Use of Cannabis as a Medication for ALS Patients in Florida
The use of cannabis as a medication for ALS patients is being explored.
A study done by Raman et al. published in 2004 showed in the testing of mice with a cannabinoid treatment that the cannabinoid receptor system has the potential to reduce both excitotoxic and oxidative cell damage.
Two of the primary hypotheses underlying motor neuron vulnerability are susceptibility to this kind of cell damage. Cannabinoids were shown to delay motor impairment and prolong survival in this animal study.
Along with THC being an anti-inflammatory, it can also provide neuroprotection, which can help treat the symptoms of ALS. Researchers Yiangou et al. conducted a study in 2006 and found that "Spinal cord from ALS patients demonstrate motor neurons damages marked by CB2-positive microglia/macrophages.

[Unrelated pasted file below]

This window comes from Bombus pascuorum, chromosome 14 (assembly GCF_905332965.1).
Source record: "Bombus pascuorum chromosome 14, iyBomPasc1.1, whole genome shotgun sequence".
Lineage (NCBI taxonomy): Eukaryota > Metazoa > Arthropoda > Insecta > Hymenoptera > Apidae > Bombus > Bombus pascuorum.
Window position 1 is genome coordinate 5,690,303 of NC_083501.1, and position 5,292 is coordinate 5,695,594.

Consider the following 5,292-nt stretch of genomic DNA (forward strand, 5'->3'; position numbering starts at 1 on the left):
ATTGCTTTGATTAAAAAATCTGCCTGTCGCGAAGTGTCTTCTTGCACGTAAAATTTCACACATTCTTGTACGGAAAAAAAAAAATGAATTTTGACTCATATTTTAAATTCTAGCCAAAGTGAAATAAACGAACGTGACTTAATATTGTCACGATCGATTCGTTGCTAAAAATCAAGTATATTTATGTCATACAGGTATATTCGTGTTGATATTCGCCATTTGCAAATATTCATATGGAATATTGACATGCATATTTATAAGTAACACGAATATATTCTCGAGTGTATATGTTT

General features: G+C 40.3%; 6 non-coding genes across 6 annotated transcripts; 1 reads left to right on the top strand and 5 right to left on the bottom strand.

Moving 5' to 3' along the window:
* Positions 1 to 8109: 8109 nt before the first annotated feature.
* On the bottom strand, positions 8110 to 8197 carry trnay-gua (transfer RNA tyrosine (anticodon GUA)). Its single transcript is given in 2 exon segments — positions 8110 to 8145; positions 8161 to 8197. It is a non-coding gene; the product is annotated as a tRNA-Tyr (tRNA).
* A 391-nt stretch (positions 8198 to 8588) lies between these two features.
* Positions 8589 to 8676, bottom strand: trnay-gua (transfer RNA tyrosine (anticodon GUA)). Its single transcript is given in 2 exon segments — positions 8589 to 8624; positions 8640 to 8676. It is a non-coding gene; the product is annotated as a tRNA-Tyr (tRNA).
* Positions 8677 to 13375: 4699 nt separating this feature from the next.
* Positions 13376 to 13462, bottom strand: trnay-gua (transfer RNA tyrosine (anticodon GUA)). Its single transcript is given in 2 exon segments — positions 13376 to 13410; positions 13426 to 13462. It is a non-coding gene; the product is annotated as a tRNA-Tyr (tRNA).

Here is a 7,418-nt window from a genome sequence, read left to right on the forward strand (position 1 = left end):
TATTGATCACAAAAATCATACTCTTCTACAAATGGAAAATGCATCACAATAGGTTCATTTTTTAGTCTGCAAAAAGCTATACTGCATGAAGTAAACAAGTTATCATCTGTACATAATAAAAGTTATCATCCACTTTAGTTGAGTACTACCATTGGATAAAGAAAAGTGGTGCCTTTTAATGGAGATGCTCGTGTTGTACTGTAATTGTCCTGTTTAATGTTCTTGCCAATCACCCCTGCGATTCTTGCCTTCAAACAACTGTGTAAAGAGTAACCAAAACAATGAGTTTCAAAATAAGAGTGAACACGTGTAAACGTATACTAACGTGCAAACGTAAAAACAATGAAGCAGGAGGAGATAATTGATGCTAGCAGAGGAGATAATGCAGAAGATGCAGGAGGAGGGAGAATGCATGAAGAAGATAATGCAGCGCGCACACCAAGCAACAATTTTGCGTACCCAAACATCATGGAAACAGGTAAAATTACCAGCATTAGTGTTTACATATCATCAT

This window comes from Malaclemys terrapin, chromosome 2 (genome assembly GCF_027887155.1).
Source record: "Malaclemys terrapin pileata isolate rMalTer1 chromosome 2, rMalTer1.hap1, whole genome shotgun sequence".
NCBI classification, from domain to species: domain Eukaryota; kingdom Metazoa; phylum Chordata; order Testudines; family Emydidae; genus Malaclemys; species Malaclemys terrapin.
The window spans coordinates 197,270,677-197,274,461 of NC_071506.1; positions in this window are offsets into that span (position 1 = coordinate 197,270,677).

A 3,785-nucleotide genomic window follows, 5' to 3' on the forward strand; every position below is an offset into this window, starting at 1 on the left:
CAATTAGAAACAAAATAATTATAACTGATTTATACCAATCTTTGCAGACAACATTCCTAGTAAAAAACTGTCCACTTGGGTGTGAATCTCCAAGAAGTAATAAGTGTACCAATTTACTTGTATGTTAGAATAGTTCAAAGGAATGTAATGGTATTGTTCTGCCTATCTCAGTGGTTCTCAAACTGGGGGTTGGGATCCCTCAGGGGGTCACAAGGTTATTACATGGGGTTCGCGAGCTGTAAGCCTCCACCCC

Cannabis treatments can help patients with muscle spasticity, chronic pain, having an appetite, and sleep. Even with the emotional and mental toll that this disease can take on an individual, cannabis can help elevate mood problems and depression.
One of the most commonly prescribed medications for ALS is riluzole, and while it protects brain cells and lessens some symptoms, it can produce a whole other list of side effects. This can include fatigue, muscle weakness, appetite loss, headaches, depression, and breathing problems.
With more trials and research with medical cannabis as a treatment, it could provide an alternative option for patients without the side effects of prescription drugs.